In addition to the MRS, the leading opposition party Partido Liberal Independiente (PLI, Independent Liberal Party) has articulated a serious mistrust in the Ortega administration and the FSLN party. The PLI is primarily considered a center-right political party, but due to its support for public services has allied itself with various liberal institutions such as the MRS. According to Carlos Langrand, Assembly Deputy and member of the Infrestructural Commission of the National Assembly, while “the canal is important to the country,” it is necessary that the government consult the persons whose lives will be impacted by the project. [12]

In legal terms, other politicians deny the constitutionality of the concession. Partido Liberal Constitucional (PLC, Constitutional Liberal Party) Assembly Deputy and former 2006 Presidential Candidate, Eduardo Montealegre argues that the approval is unlawful because the company was chosen before domestic companies were properly vetted. [13]  Other critics also allege that in granting the concession, the Nicaraguan government is in violation of Law 737 which states that all government contracts must go through a competitive bidding process before they are finalized. [14]

Skeptical Civilians

Additionally, various professionals have addressed drawbacks that may hamper the development of the canal. According to Wendy Alvarez and Tania Siria’s article, “There are no Conditions for the Canal,” Nicaragua should expect to invest at least twenty years into education just to develop a qualified project workforce. [15] Furthermore, Sociologist Óscar René Vargas cited a 2005 study that states that a project of this magnitude will require at least 11,000 engineers. [16] Therefore, it is unlikely that the canal’s new employment opportunities will be occupied by local inhabitants who, by no fault of their own, are not qualified to complete the tasks.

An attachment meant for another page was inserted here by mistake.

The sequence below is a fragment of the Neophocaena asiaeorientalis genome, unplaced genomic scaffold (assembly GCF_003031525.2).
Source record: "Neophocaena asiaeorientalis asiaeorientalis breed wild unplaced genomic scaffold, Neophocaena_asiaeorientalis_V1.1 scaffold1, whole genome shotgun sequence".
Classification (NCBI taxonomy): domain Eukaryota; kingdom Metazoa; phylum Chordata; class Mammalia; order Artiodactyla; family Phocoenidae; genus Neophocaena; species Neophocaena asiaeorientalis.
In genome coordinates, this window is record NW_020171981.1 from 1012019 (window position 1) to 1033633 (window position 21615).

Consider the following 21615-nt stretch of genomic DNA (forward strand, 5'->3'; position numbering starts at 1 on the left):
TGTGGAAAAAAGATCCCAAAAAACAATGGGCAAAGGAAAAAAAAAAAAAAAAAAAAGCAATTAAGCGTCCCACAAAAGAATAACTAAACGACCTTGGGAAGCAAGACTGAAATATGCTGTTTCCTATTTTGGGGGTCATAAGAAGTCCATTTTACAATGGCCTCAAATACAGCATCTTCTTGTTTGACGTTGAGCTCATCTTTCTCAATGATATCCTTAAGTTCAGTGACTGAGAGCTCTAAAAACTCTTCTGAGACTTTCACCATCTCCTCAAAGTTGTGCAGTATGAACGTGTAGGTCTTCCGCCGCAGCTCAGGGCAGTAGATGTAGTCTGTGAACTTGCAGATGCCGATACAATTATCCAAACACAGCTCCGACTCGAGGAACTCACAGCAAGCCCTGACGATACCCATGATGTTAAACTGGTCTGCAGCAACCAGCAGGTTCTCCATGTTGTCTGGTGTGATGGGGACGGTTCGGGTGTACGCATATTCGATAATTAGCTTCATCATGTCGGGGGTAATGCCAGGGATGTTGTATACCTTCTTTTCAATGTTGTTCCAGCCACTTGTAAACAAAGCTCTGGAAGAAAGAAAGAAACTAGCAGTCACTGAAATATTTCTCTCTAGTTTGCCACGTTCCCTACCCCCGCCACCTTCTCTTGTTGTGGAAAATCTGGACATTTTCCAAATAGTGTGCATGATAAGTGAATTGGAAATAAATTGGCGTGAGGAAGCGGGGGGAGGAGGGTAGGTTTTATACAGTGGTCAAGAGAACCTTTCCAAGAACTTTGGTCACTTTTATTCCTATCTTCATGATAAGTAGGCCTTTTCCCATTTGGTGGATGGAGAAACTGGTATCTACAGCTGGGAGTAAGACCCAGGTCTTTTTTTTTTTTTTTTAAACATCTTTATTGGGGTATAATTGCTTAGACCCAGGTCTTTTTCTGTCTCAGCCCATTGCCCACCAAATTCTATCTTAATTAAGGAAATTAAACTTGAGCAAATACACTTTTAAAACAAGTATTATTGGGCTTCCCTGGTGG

Additionally, the canal project is a contentious matter for indigenous representatives such as Assembly Deputy and Scholar of Native Studies, Brooklyn Rivera. During the June 13 senate hearing, Rivera identified two indigenous communities that will be displaced in five out of the six proposed routes. [17] Moreover, Rivera cited Law 445 to which the government must adhere should they wish to continue the production process:

In essence, Law 445 demands the demarcation and titling of all indigenous and Afro-descendant lands. It recognizes the rights of such communities to use, administer and manage their traditional lands and resources as communal property. As such, Law 445 re-establishes the property rights of Nicaragua’s ethnic minorities and devolves political power to the communal level. [18]

Clearly, discussion of the canal has percolated through the levels of government, and is equally controversial amongst much of the Nicaraguan citizenry. Some critics believe Ortega has not been paying sufficient attention to human development, but rather has prioritized Nicaragua’s commercial gain.

Nicaraguans protest the canal construction
Photo source: Noticiero Digital

Constructing the Canal

In order for Nicaragua and the HKND group to complete the canal project successfully, a considerable amount of variables must be accounted for. For this reason, a feasibility study is being conducted to “assess environmental and social implications of various routes under consideration.” [19] Logically, the impact on Nicaragua’s ecosystems and rich natural resources is a top priority in this study.